Take a 50 mg complex daily. Vitamins B2 and B3 have been
shown to have a protective effect against cataracts.
Prescription # 6 Vitamin
E - LifeSource
This potent antioxidant protects against free radical
damage. Take 400 IU of a vitamin E complex with tocotrienols
Prescription #7 Beta
Carotene Mixes Carotenoid complex - LifeSource
Take 25,000 IU one to two times daily. It provides lutien,
zeaxthanin, beta carotene, and other carotenoids that
protect the lens.
are painless and usually progress in the following order:
Temporary improvement of farsightedness
Changes in color perception
Difficulty driving at night
Blurring of larger objects
to ultraviolet or infrared light
Poor diet, especially one low in antioxidants
Long-term use of steroids
to prevent or reverse cataracts can require some dedication
at first. Once you’ve established healthful eating habits,
however, you’ll not only improve your eye health, you’ll
reduce your risk of developing almost every other disease we
commonly associate with aging.
diet around deeply colored fruits and vegetables, which are
the best known sources of antioxidants, the substances that
fight free radical damage. Of the antioxidants, the carotenoids
are most important for eye problems. Good sources of carotenoids
are dark-green leafy vegetables, bell peppers, yellow squash,
carrots, tomatoes, celery, oranges, red grapes, mangoes, and
spinach and kale, as these foods are high in the carotenoids
lutein and zeaxanthin. These carotenoids have been reported
to lower the risk of developing cataracts.
are also rich in carotenoids.
C and bioflavonoids work in combination to fight free radical
damage. In addition, they improve the tissues and the capillaries
of the eye. Good sources of bioflavonoids include berries, cherries,
tomatoes, and plums; for vitamin C, eat plenty of citrus fruits.
Foods to Avoid
from your diet all fried foods, as well as those that contain
saturated, hydrogenated, or partially hydrogenated fats or oils.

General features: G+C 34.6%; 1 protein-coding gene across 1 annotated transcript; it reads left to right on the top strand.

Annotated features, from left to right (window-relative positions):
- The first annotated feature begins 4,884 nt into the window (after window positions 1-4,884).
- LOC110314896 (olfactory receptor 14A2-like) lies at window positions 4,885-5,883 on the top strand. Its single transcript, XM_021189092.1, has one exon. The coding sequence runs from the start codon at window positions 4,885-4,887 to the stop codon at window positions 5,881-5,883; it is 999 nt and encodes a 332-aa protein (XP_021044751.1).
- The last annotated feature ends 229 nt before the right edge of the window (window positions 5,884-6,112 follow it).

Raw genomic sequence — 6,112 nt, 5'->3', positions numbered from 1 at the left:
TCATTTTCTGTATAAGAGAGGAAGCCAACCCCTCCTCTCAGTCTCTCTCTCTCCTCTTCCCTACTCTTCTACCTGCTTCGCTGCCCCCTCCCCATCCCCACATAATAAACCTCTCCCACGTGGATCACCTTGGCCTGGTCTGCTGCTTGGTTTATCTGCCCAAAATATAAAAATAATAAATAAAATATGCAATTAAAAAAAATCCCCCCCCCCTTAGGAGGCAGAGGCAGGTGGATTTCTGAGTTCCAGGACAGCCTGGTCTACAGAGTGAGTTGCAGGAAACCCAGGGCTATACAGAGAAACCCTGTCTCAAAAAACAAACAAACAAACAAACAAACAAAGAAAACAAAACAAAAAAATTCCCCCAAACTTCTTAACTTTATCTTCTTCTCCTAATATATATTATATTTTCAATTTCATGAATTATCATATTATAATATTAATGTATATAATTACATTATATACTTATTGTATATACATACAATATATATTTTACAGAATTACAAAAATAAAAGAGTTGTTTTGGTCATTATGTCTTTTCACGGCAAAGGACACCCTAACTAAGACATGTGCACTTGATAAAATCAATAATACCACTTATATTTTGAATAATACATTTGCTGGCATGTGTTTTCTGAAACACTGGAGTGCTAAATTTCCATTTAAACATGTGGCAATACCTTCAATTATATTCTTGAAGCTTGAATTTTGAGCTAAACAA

Refined and processed foods, including white flour, are also
out of the question. All of these foods are high in free radicals,
the atoms that destroy your body’s cells—and your
puts a heavy burden on the liver and impairs its ability to
detoxify your blood, so avoid it.
doctors have noted a link between cataracts and an inability
to digest milk sugars properly. While no one has proven a connection
between dairy and eye disorders, it seems prudent for people
with cataracts to eliminate milk products from their diet.
As we age,
our organs of detoxification lose some of their potency. Support
your body’s ability to purge itself of free radicals by
undertaking a three-day juice fast once a month.
poisoning may cause or contribute to cataracts by preventing
antioxidants from doing their job. Consider getting a hair or
urine analysis to find out if you have metal poisoning; if you
do, be sure to fast regularly, and be sure to look into chelation
is a leading cause of free radical damage and a factor in
almost every disease we associate with “natural”
aging. If you smoke, stop. And if you don’t smoke, you
still need to make a conscious effort to avoid secondhand
Wear sunglasses that protect against both UVA and UVB rays.
Try to avoid excursions that take place in the glare of the
Consider the use of intravenous vitamin and mineral therapy.
This provides a more aggressive treatment for cataracts.
For many people with cataracts, surgery is a real option.
If the cataract is caught early enough, a doctor can remove
the entire lens and replace it with a plastic one. The operation
is not painful, and it has a high rate of success. As always,
it’s best to try to avoid invasive procedures by employing
complementary healing strategies, but if you experience significant
loss of vision, surgery may be the only way to restore sight.
Talk to your doctor about your options.